## Abstract

Volatiles dissolved in silicic magma at depth exsolve as the magma nears the surface and cause an increase in viscosity of the magma. A model of a volcanic conduit within an elastic medium and a viscosity dependent on the volatile content of the magma produces oscillatory magma flow for a critical range of steady input flow rates. Oscillatory flow is recognized as a fundamental mode of behavior at silicic volcanoes, and understanding it allows improved short-term forecasting of timing and eruption style.

Recent well-documented extrusions of silicic magma at Soufriere Hills volcano, Montserrat, were unsteady and accompanied by oscillating patterns of ground deformation and seismicity (1, 2). The tiltmeters recorded surface deformation (Fig. 1, top panel)—with periods ranging from 3 to 30 hours—that indicated pressure changes in magma at shallow depths (<1 km). Earthquake swarms occurred about the conduit when a critical magma pressure was exceeded (Fig. 1). Analogous oscillatory behavior has been reported at other volcanoes, such as Unzen, Japan, and Pinatubo, Philippines (3).

The oscillating periods of rapid effusion of magma or explosive activity at Montserrat and elsewhere indicate instability in the magma flow (1). Factors that influence magma flow include complex magma-generation and magma-pressurization processes, irregular conduit geometries, elastic and permeability property variations of the conduit wall rock, and complicated volatile-exsolution processes with feedback on crystallization and rheological changes. Our purpose is to identify the critical dynamic elements that could cause oscillatory magma flow, and we propose a model of oscillating flow that results primarily from viscosity changes induced by degassing and microlite crystallization processes in an elastic conduit. These processes have been documented in eruptions involving andesitic or dacitic magmas (1, 4–6). Although our dynamic model is intentionally simple and caution should be exercised in interpreting the qualitative results, behavior is consistent with observations at Montserrat in 1996–97. We exclude in our discussion mechanisms associated with oscillatory flows of basaltic magmas involving the independent rise of bubbles through fluidal magma to produce large venting events (7); the high viscosity of silicic magmas prohibits the high bubble rise velocities required for this mechanism (8).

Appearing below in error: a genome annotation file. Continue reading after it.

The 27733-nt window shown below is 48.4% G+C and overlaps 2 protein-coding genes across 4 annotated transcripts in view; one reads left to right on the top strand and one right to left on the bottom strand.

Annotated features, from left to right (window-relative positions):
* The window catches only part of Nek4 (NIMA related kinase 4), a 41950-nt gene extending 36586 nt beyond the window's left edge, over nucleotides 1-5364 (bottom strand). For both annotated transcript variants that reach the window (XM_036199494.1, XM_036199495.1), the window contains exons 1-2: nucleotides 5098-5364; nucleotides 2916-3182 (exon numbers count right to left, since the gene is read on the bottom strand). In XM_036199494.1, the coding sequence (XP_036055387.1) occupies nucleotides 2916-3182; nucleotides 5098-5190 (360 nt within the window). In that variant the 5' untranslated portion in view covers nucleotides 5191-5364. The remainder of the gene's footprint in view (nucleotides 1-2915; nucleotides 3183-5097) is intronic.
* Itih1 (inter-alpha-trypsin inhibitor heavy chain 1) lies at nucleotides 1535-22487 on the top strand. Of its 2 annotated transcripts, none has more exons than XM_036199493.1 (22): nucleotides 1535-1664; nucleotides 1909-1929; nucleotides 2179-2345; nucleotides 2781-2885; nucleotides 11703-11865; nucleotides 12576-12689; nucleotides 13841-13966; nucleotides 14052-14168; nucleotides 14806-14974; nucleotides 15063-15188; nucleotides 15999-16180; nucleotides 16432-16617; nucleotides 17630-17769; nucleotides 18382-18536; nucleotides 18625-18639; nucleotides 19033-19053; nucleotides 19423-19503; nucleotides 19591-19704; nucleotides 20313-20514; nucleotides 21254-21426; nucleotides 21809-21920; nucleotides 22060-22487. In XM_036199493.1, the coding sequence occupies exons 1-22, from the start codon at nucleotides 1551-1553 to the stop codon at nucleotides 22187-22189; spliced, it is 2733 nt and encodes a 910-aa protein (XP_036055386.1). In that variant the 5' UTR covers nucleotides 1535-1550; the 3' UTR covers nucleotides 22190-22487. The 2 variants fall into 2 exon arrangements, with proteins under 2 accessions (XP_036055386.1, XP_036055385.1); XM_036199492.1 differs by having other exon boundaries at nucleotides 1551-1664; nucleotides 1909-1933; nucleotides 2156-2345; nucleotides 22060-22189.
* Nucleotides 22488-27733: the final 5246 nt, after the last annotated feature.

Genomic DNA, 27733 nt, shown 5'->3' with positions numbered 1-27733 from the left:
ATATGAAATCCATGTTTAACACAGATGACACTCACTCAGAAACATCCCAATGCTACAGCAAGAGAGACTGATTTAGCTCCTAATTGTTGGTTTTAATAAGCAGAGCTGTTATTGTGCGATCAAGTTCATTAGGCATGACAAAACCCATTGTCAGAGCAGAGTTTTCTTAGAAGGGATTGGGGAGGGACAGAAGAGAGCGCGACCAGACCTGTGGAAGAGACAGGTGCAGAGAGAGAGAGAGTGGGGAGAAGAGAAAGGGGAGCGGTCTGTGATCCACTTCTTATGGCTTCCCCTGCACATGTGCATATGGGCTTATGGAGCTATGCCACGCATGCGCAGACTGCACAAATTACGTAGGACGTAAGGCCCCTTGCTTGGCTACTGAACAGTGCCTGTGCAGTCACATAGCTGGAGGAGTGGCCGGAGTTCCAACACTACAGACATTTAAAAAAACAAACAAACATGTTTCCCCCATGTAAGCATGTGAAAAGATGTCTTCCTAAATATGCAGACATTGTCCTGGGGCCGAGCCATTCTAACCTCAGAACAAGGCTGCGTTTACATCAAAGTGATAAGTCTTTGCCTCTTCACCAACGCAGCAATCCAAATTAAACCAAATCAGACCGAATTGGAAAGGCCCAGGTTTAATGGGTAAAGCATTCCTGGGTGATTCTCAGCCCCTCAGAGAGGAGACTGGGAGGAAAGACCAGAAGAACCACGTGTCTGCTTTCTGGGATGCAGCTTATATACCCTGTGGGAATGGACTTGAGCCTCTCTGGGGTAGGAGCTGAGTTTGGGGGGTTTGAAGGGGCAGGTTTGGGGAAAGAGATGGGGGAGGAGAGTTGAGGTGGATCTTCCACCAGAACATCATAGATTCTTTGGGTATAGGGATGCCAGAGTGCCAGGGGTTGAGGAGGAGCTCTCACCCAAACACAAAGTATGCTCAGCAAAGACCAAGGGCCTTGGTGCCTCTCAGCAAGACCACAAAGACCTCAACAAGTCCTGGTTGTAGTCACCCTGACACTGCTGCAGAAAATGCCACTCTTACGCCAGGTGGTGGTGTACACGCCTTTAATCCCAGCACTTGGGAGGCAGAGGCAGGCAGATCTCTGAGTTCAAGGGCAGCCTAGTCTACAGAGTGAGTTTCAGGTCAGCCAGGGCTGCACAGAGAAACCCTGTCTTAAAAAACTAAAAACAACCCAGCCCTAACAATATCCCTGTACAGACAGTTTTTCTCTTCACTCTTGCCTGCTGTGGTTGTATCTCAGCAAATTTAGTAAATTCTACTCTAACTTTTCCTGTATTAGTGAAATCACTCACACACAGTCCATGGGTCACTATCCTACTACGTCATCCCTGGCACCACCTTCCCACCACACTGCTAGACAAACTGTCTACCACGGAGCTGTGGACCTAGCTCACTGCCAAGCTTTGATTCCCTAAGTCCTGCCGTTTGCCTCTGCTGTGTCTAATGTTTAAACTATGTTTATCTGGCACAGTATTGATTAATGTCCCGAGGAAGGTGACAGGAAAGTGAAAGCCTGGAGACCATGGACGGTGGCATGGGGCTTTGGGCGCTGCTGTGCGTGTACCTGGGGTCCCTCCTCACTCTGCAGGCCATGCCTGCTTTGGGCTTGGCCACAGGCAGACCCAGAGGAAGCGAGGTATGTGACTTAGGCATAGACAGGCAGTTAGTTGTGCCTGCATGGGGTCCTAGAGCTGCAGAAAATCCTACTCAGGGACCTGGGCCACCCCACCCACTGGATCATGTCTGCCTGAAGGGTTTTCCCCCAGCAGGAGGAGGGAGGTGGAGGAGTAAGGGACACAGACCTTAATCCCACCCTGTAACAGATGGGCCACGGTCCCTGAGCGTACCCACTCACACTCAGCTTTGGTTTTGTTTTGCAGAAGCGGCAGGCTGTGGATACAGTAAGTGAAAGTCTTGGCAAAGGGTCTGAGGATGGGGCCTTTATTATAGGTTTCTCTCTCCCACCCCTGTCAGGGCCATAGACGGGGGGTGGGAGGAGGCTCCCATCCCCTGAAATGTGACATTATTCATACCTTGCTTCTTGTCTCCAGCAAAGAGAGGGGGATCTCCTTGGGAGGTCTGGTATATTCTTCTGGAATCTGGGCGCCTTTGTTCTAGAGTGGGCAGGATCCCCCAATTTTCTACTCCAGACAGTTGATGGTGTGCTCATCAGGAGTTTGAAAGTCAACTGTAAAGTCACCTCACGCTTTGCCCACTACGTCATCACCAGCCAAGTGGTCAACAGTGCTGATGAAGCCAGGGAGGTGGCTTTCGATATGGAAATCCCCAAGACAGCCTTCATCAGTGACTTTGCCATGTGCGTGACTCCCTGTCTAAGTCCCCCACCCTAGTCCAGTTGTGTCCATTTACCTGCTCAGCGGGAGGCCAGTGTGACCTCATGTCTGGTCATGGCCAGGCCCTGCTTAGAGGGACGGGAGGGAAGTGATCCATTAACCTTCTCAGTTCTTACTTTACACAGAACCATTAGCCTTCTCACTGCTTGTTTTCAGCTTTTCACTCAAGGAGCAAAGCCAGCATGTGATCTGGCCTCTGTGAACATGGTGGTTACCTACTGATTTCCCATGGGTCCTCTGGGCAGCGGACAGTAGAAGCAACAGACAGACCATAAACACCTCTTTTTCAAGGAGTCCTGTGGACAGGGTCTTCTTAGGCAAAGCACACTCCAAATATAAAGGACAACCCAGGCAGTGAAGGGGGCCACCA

Several dynamic models have been proposed for oscillating flows of silicic magma. Whitehead and Helfrich (9) demonstrated flow oscillations due to temperature change in a fluid whose viscosity is temperature-dependent. However, the Montserrat data had oscillations too rapid to be caused by cooling of magma, which is a slow process (1). A model by Ida (10) required rapidly changing conduit outlet dimensions by viscous flow of wall rock; however, this assumption is not acceptable given the time scale of the changes and the brittle nature of shallow wall rock suggested by shallow seismicity and elastic surface deformation (1). Woods and Koyaguchi (11) demonstrated for certain conditions a nonuniqueness of eruption rate for small chamber overpressures that could lead to sharp transitions between effusion and explosive eruptions. Although some aspects of this model seem attractive in relation to Montserrat for the period of September and October 1997, the paper did not treat directly the case of oscillating effusion that is the focus of our report. Finally, a stick-slip condition for compressible magma along the conduit wall has recently been proposed as a first-order mechanism for the oscillations observed at Montserrat (1, 12). The argument for stick slip can be presented in relation to plastic solids (for example, highly crystalline magma) or to fluid systems with spatially and time-varying viscosity as developed by this report.

We assumed that the conduit is a vertically oriented cylindrical tube. Most of the pressure drop along a conduit occurs in approximately the top half kilometer because silicic magma ascending toward the surface becomes heavily degassed and therefore has larger viscosity (13–15). With this in mind, we divided the conduit into two distinct parts. The upper portion is where the majority of the viscous flow resistance occurs, and the lower portion acts like a pressurized elastic short-period storage chamber. The model is idealized, but division of the conduit into these two portions with distinct mechanical functions simplifies mathematical development. Magma is fed into the lower conduit from a magma chamber whose volume is substantially larger than the conduit volume. We assumed a fixed flow-rate inlet condition for the magma entering the conduit from the magma chamber, although we recognize that actual magma input can be more complicated.